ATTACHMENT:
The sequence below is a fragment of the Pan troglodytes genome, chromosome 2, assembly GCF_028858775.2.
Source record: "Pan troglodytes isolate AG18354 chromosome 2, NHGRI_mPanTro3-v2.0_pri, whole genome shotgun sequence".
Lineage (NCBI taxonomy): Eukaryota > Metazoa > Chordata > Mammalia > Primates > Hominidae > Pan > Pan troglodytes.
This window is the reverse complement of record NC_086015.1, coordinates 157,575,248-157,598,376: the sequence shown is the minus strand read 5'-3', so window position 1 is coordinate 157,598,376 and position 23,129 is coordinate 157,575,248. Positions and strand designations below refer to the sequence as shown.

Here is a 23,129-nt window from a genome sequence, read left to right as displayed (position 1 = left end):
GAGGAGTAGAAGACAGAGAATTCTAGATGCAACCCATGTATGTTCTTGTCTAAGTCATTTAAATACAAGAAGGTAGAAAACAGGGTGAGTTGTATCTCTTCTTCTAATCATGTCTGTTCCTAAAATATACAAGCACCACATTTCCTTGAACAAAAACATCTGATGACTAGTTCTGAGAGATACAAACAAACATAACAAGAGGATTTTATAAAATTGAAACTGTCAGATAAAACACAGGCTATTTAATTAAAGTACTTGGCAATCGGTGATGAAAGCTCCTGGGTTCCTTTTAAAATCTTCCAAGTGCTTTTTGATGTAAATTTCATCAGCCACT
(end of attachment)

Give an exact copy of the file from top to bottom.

The sequence below is a fragment of the Pan troglodytes genome, chromosome 2, assembly GCF_028858775.2.
Source record: "Pan troglodytes isolate AG18354 chromosome 2, NHGRI_mPanTro3-v2.0_pri, whole genome shotgun sequence".
Lineage (NCBI taxonomy): Eukaryota > Metazoa > Chordata > Mammalia > Primates > Hominidae > Pan > Pan troglodytes.
This window is the reverse complement of record NC_086015.1, coordinates 157,575,248-157,598,376: the sequence shown is the minus strand read 5'-3', so window position 1 is coordinate 157,598,376 and position 23,129 is coordinate 157,575,248. Positions and strand designations below refer to the sequence as shown.

Here is a 23,129-nt window from a genome sequence, read left to right as displayed (position 1 = left end):
GAGGAGTAGAAGACAGAGAATTCTAGATGCAACCCATGTATGTTCTTGTCTAAGTCATTTAAATACAAGAAGGTAGAAAACAGGGTGAGTTGTATCTCTTCTTCTAATCATGTCTGTTCCTAAAATATACAAGCACCACATTTCCTTGAACAAAAACATCTGATGACTAGTTCTGAGAGATACAAACAAACATAACAAGAGGATTTTATAAAATTGAAACTGTCAGATAAAACACAGGCTATTTAATTAAAGTACTTGGCAATCGGTGATGAAAGCTCCTGGGTTCCTTTTAAAATCTTCCAAGTGCTTTTTGATGTAAATTTCATCAGCCACT